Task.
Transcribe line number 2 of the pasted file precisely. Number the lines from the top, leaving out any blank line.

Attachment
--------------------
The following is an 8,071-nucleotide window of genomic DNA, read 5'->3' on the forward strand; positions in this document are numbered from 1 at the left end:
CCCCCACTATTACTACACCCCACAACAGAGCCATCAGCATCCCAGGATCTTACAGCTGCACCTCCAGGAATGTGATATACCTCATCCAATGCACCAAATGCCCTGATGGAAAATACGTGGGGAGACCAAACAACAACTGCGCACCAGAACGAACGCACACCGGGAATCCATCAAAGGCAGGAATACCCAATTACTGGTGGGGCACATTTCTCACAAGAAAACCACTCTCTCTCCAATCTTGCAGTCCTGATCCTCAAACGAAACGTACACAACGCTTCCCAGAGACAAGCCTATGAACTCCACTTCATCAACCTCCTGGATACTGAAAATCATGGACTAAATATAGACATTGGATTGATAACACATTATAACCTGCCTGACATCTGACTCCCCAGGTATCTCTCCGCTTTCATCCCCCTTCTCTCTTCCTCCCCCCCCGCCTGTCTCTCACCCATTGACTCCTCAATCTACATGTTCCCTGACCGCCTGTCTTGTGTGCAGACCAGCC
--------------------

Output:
CCCCCACTATTACTACACCCCACAACAGAGCCATCAGCATCCCAGGATCTTACAGCTGCACCTCCAGGAATGTGATATACCTCATCCAATGCACCAAATGCCCTGATGGAAAATACGTGGGGAGACCAAACAACAACTGCGCACCAGAACGAACGCACACCGGGAATCCATCAAAGGCAGGAATACCCAATTACTGGTGGGGCACATTTCTCACAAGAAAACCACTCTCTCTCCAATCTTGCAGTCCTGATCCTCAAACGAAACGTACACAACGCTTCCCAGAGACAAGCCTATGAACTCCACTTCATCAACCTCCTGGATACTGAAAATCATGGACTAAATATAGACATTGGATTGATAACACATTATAACCTGCCTGACATCTGACTCCCCAGGTATCTCTCCGCTTTCATCCCCCTTCTCTCTTCCTCCCCCCCCGCCTGTCTCTCACCCATTGACTCCTCAATCTACATGTTCCCTGACCGCCTGTCTTGTGTGCAGACCAGCC